One of the difficulties faced by anti-marriage pro-discrimination advocates in their attempt to argue that the law should discriminate against same-sex couples in marriage law because “marriage should be limited to those who can procreate” is that even a cursory examination of marriage as understood and practised throughout the world today would throw up many, many childless married couples for whom not having children turned out not to make their marriages meaningless after all.
So they have to try to find a way to distinguish between these childless but married heterosexual couples and childless but MUST NOT BE MARRIED homosexual couples.
And one superficially-appealing way of doing that is by talking about the “kind of relationships” that produce children. Trying to define a broad category so you can ignore the contradictory examples as outliers.
On closer inspection, it doesn’t work at all.
First, it doesn’t explain how it is that we don’t bat an eyelid at childless marriages, which you’d think we would if child-production and child-rearing were an essential element of marriage. Are these marriages real marriages or not? If they are real marriages, then there must be more to marriage than children and the absence of children can’t possibly be a ground to prevent other couples from marrying. If they are not real marriages, then where’s your proposal for the law to start insisting on fertility licences?
(It’s like the polygamy thing – if you’ve seriously got a polygamous proposal in mind, people who keep raising it in order to avoid discussing gay marriage specifically, put it up for us to assess. Because by asserting one “must” follow the other, the slippery slope assumes there’s no significant difference between the proposals, that there are no big problems with polygamy not present in gay marriage. If there are, then we could easily have one and not the other. If there aren’t, then those problems must be present in the gay marriage proposal, in which case COULD YOU TELL US WHAT THEY ARE? If you have to raise polygamy, then the clear implication is that the problems are NOT present in same-sex marriage, and therefore would be a reason to block polygamy even after we pass same-sex marriage. Which of course is why anti-equality advocates will never actually specify what is wrong with the polygamous proposal they imagine – because it would immediately demonstrate why it’s fundamentally different from gay marriage, and implode their “slippery slope” assertion that it “must” follow it. Like the “childbearing is an essential part of marriage” line, the “polygamy will follow gay marriage” assertion isn’t a real argument the people raising it genuinely believe – it’s just there to muddy the waters.)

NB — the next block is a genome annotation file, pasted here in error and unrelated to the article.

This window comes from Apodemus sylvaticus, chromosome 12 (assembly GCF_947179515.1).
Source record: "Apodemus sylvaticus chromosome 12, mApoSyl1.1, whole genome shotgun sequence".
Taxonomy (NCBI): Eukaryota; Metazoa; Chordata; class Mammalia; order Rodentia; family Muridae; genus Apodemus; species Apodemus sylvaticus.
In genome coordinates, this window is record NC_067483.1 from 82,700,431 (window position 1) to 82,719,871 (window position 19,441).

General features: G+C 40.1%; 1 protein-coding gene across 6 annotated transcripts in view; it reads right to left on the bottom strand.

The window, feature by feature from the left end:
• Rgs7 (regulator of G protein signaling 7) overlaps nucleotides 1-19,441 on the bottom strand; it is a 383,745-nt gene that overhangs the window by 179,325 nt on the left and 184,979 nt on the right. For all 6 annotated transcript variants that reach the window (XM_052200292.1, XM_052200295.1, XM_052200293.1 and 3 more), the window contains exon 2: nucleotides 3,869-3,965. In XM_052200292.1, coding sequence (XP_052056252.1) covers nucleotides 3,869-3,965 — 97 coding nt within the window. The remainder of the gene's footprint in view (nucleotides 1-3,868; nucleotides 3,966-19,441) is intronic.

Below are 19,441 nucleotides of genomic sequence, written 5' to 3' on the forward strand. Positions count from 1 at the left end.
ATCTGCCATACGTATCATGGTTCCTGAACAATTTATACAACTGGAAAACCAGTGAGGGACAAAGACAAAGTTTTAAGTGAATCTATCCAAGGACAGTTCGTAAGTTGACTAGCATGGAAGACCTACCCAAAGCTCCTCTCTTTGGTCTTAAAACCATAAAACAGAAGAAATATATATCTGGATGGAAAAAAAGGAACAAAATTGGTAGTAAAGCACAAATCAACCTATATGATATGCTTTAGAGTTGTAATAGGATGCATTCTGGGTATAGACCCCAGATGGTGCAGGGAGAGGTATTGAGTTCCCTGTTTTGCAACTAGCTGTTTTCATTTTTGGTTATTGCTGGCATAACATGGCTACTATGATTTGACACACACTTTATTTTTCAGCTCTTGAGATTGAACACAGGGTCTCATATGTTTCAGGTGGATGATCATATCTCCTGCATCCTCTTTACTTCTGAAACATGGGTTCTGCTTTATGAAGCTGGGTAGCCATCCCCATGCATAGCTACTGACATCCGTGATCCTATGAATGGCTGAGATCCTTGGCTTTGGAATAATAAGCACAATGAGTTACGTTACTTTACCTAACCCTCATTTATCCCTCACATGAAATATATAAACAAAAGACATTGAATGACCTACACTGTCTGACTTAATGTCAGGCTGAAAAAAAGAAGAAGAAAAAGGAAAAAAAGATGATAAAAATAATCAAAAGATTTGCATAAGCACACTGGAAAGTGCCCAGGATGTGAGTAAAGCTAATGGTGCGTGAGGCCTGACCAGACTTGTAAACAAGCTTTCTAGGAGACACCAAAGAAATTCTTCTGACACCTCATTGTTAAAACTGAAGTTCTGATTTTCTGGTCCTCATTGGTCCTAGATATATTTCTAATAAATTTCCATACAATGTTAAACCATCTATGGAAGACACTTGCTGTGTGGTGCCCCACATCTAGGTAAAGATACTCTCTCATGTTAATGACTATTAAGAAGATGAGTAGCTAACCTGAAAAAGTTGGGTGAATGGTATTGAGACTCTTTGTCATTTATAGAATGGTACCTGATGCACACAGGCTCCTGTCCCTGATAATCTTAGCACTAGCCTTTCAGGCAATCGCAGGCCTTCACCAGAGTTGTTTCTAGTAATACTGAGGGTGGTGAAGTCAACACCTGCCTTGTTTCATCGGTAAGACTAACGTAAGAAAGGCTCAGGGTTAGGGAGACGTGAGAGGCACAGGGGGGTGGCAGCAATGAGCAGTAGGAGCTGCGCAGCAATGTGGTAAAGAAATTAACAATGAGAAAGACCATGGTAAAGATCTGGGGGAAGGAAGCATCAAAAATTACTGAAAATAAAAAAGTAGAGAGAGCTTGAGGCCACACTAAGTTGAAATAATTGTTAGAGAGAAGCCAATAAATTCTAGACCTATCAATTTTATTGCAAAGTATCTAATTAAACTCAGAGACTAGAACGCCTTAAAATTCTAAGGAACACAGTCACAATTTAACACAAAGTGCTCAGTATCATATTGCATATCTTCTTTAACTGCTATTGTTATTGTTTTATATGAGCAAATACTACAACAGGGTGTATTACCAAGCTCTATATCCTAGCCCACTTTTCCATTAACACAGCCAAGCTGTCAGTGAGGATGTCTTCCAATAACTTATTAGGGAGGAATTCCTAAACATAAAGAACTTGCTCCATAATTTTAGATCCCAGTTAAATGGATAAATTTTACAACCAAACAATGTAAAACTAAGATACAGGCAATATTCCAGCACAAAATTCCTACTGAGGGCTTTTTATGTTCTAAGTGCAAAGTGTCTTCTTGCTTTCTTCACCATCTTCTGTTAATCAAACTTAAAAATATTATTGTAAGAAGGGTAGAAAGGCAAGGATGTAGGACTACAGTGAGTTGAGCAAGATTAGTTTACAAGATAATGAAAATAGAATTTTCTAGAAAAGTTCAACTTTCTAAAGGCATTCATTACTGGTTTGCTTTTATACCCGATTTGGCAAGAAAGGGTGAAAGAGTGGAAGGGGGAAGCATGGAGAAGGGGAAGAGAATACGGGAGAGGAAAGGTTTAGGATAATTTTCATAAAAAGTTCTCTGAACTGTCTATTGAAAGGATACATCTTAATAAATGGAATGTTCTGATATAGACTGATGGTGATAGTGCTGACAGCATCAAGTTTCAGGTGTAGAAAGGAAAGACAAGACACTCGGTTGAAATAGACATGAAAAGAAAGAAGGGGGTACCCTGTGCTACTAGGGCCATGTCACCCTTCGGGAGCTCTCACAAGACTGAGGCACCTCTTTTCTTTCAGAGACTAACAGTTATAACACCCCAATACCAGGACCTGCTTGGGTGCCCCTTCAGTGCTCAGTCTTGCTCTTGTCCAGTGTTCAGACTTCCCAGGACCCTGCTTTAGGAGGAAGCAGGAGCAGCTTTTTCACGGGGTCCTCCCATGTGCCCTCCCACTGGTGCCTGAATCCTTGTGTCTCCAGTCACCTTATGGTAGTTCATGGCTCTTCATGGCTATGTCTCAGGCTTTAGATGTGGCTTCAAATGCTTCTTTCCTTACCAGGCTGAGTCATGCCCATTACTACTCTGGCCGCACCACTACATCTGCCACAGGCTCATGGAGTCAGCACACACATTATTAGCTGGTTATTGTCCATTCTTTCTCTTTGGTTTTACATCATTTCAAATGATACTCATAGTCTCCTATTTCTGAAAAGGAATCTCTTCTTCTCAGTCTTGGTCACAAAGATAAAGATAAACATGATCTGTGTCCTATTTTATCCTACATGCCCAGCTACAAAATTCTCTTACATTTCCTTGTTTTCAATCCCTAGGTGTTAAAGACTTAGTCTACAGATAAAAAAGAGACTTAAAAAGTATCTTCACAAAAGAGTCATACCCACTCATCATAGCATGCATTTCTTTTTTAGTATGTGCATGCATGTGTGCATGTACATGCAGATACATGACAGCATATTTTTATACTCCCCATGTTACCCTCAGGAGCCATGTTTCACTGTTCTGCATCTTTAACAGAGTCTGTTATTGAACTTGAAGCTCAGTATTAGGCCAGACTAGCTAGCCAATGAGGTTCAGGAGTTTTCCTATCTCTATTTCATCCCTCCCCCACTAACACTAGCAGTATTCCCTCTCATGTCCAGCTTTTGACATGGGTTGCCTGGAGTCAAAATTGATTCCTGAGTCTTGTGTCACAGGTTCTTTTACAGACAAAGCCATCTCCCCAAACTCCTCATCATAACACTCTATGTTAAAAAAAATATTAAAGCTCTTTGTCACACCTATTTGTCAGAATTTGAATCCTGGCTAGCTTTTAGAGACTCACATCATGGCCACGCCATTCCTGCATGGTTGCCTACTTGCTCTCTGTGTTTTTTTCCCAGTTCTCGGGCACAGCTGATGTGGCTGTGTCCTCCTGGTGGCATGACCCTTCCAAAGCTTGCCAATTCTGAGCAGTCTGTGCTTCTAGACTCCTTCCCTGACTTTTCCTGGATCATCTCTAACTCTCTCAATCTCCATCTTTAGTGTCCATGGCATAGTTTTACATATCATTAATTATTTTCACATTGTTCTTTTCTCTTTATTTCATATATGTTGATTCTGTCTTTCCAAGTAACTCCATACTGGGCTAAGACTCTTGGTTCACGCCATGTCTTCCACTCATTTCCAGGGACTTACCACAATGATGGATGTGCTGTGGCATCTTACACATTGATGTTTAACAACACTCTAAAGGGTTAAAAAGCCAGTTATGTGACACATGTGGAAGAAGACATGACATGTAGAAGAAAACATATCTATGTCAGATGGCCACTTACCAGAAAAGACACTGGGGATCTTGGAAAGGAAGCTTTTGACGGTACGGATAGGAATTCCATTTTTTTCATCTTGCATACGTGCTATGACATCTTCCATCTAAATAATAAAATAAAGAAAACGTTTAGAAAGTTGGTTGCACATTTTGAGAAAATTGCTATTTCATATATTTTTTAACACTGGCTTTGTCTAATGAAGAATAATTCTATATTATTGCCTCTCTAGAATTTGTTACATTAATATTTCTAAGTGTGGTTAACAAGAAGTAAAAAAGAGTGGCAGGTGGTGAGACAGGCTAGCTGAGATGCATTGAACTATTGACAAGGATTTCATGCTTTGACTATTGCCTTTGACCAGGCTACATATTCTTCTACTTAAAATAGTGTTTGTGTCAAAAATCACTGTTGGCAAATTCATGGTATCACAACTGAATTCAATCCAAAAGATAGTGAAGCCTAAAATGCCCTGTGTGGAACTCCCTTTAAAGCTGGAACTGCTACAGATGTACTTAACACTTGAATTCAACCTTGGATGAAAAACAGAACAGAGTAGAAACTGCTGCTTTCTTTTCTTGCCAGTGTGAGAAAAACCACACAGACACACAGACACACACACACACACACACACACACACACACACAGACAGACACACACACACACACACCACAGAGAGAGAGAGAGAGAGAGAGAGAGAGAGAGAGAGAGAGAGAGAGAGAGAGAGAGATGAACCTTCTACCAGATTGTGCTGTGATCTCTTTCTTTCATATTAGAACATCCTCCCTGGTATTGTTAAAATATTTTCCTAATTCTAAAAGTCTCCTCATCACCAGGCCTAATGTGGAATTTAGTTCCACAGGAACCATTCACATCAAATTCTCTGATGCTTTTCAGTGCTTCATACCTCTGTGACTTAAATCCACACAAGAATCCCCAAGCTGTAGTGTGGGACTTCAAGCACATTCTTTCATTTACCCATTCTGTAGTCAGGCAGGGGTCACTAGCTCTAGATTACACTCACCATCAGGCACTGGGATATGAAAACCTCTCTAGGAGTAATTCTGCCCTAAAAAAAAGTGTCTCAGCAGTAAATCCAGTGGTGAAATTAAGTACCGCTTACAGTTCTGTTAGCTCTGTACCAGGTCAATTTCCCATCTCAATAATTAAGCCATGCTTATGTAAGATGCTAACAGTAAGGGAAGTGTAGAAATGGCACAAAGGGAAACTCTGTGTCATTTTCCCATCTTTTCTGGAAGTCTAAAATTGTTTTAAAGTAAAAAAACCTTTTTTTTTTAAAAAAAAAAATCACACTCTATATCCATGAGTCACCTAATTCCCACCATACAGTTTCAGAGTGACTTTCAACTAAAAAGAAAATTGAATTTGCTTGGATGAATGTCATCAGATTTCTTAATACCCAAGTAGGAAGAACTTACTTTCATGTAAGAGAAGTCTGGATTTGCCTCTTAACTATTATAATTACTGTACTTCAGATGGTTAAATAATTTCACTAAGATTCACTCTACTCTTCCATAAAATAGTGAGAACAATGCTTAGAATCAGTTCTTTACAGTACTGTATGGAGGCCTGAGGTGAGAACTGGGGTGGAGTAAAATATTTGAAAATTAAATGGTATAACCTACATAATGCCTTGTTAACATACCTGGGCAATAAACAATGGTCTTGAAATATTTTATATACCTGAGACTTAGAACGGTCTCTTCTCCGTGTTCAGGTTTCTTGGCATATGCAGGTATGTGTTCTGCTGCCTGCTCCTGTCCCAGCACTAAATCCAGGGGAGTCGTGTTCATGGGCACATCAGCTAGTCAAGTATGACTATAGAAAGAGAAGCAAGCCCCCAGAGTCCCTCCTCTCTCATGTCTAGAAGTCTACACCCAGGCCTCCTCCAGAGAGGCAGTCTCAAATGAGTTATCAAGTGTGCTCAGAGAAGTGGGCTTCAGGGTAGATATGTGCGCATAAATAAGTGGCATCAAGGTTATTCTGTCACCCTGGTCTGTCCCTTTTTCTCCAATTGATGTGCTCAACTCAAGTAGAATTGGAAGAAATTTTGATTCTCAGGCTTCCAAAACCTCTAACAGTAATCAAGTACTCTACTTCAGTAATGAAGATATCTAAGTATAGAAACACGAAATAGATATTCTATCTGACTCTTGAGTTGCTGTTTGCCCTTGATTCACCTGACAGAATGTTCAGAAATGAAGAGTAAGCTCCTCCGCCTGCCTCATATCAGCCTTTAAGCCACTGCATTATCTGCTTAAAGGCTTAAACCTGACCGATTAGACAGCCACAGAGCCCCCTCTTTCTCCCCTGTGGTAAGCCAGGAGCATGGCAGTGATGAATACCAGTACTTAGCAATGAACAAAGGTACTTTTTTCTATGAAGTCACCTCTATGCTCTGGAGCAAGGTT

Secondly, the level at which you draw your “kind of” general category is completely arbitrary. Maybe this Venn diagram will help:
You can say that each of those categories, at different levels of specificity, are “the kind of relationships that produce children”. But it’s entirely arbitrary to draw it at any one level. If you’re going to accept relationships that don’t produce children – which by extending marriage beyond the smallest pink circle you already are – then why stop at the level of gender? If you’re going to include marriages where the participants refuse to have children, and then above that the broader category of marriages where the couples are infertile, then why not include same-sex couples where the couples are infertile?
If child-rearing is an essential element of marriage, then what is the justification for arbitrarily drawing the line at one of these levels and not another?
The anti-equality anti-marriage people have no answer to that, because they aren’t trying to make marriage more about children, they’re not trying to discourage infertile people from marrying unless they’re gay, and they’re not trying to encourage couples with children (which includes gay people) to get married. They are simply looking for plausible-sounding excuses to justify discrimination against gay people they really want for much baser reasons they can’t describe in public.